In the recent case of Deutsche Bank AG v Chang Tse Wen and another appeal  SGCA 49, the Court of Appeal addressed the issue of whether a bank owes a tortious duty of care to advise a customer on his portfolio and management of his wealth when such advice does not fall within the scope of their contract.
The case concerned a customer (Customer) who was about to come into a considerable amount of money from a sale of shares. A relationship manager (RM) from Deutsche Bank (DB) initiated a meeting (Meeting) where the Customer was informed of private wealth management services offered by DB. For the next four months, the Customer did not seek any investment advice from the RM except for some advice on the share sale.
The Customer subsequently opened an account with DB. The account opening documents included a service agreement and he subsequently signed a second agreement relating to foreign exchange trading and derivatives. Through his DB account, the Customer purchased a large quantity of structured equity products known as accumulators within a short period of time. At the same time, the Customer was also trading through at least three other trading accounts with other financial institutions which DB was unaware of. His investments included a large amount of shares and accumulators.
Some months later, DB informed the Customer of the total exposure under his DB account and issued several margin call letters to him. DB subsequently exercised their contractual termination and security rights. The Customer lost all the money in his DB account and further owed DB approximately US$1.8 million.
The litigation began when DB sued for the outstanding sum owing and the Customer counterclaimed for losses sustained due to DB’s alleged negligence, breach of fiduciary duty and misrepresentation. In the High Court, the Customer succeeded on his counterclaim of negligence and was awarded damages in the region of US$49 million. The High Court found that DB had assumed a pre-contractual duty to advise the Customer on the management of his new wealth. DB appealed.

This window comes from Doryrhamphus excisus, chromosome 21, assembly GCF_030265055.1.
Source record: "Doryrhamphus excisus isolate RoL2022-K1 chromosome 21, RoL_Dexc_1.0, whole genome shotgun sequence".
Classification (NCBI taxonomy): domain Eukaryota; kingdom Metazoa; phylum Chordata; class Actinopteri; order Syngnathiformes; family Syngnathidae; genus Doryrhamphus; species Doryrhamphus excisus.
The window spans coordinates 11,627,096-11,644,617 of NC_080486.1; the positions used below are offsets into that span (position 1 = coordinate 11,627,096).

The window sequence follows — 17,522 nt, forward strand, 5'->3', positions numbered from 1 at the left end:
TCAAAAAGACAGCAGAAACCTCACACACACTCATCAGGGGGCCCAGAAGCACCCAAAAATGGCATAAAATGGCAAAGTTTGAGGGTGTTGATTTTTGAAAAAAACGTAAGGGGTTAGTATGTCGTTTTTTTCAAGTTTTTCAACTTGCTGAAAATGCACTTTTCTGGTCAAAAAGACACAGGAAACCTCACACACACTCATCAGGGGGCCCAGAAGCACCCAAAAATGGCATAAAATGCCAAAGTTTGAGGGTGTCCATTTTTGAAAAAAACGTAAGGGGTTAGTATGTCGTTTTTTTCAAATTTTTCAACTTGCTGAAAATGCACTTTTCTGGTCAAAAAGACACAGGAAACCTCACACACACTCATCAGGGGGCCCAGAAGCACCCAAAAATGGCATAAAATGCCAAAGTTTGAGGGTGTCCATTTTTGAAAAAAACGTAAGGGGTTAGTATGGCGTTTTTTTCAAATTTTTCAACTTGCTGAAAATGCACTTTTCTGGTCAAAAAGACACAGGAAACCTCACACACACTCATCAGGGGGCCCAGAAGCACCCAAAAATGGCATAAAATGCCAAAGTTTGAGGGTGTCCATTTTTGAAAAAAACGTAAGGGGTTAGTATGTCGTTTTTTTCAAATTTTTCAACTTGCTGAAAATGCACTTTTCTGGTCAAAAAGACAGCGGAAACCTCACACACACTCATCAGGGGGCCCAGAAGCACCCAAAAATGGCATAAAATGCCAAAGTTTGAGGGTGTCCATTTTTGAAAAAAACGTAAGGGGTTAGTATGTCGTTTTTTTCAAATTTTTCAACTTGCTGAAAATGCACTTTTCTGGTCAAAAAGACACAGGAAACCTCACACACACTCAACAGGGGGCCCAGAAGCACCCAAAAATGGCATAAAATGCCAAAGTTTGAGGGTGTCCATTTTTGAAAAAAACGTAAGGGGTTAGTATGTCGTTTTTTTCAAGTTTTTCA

At the outset, the Court of Appeal noted that the Customer had appreciated the risks inherent in investing in accumulators and that he was capable of understanding the terms of the agreements he signed. This case was not about the mis-selling of a financial product. The issue before the court was, instead, whether DB had assumed a tortious duty of care in advising the Customer on the management of his wealth.
No duty to provide advisory services prior to contract
Although the High Court had found that the pre-contractual duty of care came into existence at the Meeting, during which the RM touted the private
banking services offered by DB, the Court of Appeal disagreed. The Meeting was “a salesperson’s pitch, more akin to an invitation to treat” and there was no agreement reached at the Meeting regarding the services that DB would provide to the Customer.
Furthermore, in the four months preceding the opening of the DB account, DB had not undertaken to provide any services and the Customer had no expectation of DB providing any services. If the Customer had genuinely expected to receive a formal proposal from DB on the advisory services that they would provide to the Customer, he would have pressed for it. The Court of Appeal concluded that DB had not assumed any responsibility to provide any advisory services to the Customer prior to the opening of the Customer’s DB account.
No duty to provide advisory services under or outside of contract